Church Membership: Ministers of the Gospel

Membership-Ministers Church membership has become curiously controversial. I am going to address key issues in four posts:

  1. The Biblical Rationale
  2. Ministers of the Gospel
  3. Gifted for the Body
  4. Submitted and Responsible

Church as a Spectator Sport

We live in the most individualized and customizable culture in the history of the world. Our music has an endless catalogue, our entertainment is available on demand, and we can purchase anything our hearts desire with a point and a click, confident that it will arrive at our doorstep within 48-hours via free shipping. For too many, church has become a spectator sport. People show up to be entertained and encouraged for an hour each week and then move on with the rest of life. We can make time to get there once or twice per month - as long as church attendance doesn't get in the way of this week's game or this weekend's travel plans - and count that as real commitment.

We even call our searches "church shopping". As we shop in the marketplace of churches we evaluate all kinds of things: the style or quality of music, the length of the preaching, the programmatic menu that seeks to cater to our desires, the friendliness of the people, the ease of accessibility and transportation, and on, and on, and on. At its best, it is important to evaluate theological, ecclesiological, and missional alignment before committing to a church. At it's worst, we fall into evaluating a set of goods to see if they will meet our consumeristic needs, only to disconnect from the church body and move on when it gets stale.

There has to be a better approach.

Ministers of the Gospel

One of my favorite practices at Redemption Hill Church is the way we commission new members. After being trained through our membership class, interviewed by Elders, and affirmed into membership in our local body by the members of the church, we gather around the new members to lay hands on them and pray for them as we commission them to be ministers of the gospel in our city. The picture above captures one of these powerful moments in the life of our church. Membership is not just about alignment, it is about unity in mission. Every member of the church is a leader in the church. In the Reformation, this idea was called the "priesthood of all believers."

As you come to him, a living stone rejected by men but in the sight of God chosen and precious, you yourselves like living stones are being built up as a spiritual house, to be a holy priesthood, to offer spiritual sacrifices acceptable to God through Jesus Christ. - 1 Peter 2:4-5

God's house is not a physical structure, it is made up of living stones, His people, built on the ultimate cornerstone, Jesus. As we see in the passage above, there is no spiritual class divide between clergy and laity, minister and congregant, priest and parishioner. Jesus, as the ultimate High Priest, made it possible for all who follow Him to have direct access to God (Heb. 4:14-16). Every follower of Christ, then, is called to be a part of His priesthood.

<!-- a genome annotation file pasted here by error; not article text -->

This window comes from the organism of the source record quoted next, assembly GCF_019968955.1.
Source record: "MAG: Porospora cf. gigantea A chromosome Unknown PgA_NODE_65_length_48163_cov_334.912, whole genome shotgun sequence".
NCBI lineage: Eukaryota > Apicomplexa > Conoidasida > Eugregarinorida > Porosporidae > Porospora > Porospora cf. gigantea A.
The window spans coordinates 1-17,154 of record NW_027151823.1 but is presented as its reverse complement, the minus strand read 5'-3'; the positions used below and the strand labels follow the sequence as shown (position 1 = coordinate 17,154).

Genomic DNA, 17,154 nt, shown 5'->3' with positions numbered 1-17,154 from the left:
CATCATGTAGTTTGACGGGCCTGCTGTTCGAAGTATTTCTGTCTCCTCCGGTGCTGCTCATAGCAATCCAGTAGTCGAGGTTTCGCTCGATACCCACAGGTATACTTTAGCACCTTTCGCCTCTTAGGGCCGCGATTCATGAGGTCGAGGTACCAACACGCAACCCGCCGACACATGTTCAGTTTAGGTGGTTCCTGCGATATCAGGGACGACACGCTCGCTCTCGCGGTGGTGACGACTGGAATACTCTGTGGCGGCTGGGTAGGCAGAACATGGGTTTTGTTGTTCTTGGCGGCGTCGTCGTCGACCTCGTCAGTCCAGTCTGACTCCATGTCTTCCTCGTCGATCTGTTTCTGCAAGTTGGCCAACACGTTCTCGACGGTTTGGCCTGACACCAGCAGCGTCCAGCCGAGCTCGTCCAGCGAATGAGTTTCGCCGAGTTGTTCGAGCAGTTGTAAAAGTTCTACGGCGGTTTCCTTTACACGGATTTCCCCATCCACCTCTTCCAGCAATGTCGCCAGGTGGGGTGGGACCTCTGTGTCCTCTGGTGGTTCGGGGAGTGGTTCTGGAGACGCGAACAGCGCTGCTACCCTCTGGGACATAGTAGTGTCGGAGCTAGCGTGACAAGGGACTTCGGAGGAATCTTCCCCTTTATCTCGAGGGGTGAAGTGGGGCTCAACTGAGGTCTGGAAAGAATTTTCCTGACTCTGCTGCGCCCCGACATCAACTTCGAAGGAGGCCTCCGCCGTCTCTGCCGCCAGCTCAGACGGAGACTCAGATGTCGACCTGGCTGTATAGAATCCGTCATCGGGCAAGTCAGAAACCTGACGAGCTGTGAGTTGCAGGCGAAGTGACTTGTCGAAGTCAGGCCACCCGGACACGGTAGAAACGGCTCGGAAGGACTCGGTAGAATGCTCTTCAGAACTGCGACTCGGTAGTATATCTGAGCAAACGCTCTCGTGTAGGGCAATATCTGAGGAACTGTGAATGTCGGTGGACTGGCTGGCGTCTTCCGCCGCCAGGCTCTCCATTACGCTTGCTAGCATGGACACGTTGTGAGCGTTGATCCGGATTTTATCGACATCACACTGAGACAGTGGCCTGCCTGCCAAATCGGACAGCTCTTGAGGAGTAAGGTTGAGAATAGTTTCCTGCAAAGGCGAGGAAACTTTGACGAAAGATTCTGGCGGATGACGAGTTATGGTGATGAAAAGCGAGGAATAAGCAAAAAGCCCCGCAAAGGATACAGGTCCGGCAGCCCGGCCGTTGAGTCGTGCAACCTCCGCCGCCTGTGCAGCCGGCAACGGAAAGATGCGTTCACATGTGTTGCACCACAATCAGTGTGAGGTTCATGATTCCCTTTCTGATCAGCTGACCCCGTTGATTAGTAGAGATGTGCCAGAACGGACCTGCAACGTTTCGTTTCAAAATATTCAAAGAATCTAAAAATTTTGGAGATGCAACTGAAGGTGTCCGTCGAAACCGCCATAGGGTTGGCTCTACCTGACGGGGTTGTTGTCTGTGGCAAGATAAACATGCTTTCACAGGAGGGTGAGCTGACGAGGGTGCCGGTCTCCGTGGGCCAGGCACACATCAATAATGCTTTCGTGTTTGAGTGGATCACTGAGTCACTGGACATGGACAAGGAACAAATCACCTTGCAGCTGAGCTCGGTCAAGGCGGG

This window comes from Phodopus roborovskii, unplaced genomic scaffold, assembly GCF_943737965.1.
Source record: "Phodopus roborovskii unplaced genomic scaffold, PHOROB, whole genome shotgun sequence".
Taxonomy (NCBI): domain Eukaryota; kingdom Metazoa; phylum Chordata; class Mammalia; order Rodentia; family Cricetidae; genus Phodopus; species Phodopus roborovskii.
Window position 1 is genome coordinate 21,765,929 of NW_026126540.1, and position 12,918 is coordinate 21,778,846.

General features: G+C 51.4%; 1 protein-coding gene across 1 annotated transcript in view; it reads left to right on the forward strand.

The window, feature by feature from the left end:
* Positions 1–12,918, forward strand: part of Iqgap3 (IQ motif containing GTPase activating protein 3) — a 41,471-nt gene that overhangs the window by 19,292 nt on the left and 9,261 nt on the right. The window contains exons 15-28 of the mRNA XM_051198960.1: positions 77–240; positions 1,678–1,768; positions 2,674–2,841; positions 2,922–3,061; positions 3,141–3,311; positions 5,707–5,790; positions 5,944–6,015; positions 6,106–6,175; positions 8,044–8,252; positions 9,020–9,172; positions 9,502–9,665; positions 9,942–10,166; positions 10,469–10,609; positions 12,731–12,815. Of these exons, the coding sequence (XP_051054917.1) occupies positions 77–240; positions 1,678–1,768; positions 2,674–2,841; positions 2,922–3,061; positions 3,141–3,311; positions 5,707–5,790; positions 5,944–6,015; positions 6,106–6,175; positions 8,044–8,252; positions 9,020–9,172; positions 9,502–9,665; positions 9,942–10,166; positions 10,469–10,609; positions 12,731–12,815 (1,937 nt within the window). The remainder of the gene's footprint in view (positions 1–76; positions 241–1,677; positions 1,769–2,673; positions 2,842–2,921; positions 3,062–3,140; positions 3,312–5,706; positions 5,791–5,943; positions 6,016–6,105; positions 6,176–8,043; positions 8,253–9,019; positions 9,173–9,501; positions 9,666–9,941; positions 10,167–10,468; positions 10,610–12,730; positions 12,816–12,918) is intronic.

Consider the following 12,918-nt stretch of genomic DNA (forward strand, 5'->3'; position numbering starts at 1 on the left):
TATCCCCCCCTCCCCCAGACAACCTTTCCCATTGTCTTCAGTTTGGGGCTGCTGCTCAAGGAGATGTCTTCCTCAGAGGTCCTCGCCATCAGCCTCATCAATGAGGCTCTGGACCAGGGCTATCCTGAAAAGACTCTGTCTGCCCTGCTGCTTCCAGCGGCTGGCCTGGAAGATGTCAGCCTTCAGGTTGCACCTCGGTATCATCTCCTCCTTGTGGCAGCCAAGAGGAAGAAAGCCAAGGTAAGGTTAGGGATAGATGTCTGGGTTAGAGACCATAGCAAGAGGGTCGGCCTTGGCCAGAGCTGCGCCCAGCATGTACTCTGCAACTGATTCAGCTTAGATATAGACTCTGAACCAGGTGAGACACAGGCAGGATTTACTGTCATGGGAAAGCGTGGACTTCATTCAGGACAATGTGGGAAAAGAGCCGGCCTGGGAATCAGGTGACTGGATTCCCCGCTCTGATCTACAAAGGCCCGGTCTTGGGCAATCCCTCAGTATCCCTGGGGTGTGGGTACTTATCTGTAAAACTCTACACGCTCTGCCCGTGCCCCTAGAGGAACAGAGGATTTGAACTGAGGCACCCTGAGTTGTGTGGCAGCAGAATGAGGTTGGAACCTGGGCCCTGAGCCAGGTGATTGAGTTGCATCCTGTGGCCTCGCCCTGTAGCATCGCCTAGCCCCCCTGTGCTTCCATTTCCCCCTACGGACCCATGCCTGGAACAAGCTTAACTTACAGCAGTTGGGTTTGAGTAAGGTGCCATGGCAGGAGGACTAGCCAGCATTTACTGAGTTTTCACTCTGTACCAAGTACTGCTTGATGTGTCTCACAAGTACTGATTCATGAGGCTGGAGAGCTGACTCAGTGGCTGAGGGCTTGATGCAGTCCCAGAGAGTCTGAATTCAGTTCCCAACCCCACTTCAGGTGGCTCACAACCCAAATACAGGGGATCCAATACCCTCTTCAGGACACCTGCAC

Trained and Released for Ministry

So often we think about these roles only in terms of authority and hierarchy. Jesus reshapes the idea of leadership for the church. A church ought to function as groups of leaders who are equipped to further God's mission in reconciling people to Himself through Christ. Elders are a qualified team of men who lead the church and train people for ministry. Deacons are qualified men and women who are appointed by the elders to carry out ministry. Members are church leaders who give themselves to the advance the gospel of Jesus Christ through their time, talents, prayer, and financial support.

Church leadership ought to be less about hierarchy than it is about  mission. The biblical governance structures turn typical hierarchy on its head. We come together under One Good Shepherd, Jesus Christ (John 10). God calls pastors and elders to equip the people of the church for ministry for the sake of the edification, or building up of the church (Eph. 4:11-12). The New Testament model of leadership places the members on the front lines of ministry, alongside and supported by their pastors and elders. The better-trained members of a church are, the more capable they will be of leading well and engaging in ministry.

On a Mission from God

This is what it means to be "missional". The church must be, at its very core, a missionary body, training and equipping people to live their lives for the sake of the gospel and to the glory of God in their lives. The mission of God is not confined to special facilities, meetings, or days, but invades all of life and every sphere of life as Jesus' Church, made up of His people, scatters each day into their spheres of influence. We gather each Sunday, as Jesus' followers have for nearly 2,000 years, to worship God together and to be reminded of the gospel and equipped to live on Jesus mission in the upcoming week.

This is what makes membership so important, and why we make such a big deal out of membership at RHC. Our gatherings on Sundays are beautiful and essential, but we need to remember that the mission of the church does not end with the benediction. The benediction sends the members of the church out with grace and peace to be ambassadors and ministers of that grace and peace (2 Cor. 5:20-21). We leave our gatherings each week refreshed and unified on mission together. Each member is commissioned as a minister of the gospel of Jesus Christ.

Let's get beyond consuming and move forward on Jesus' mission together.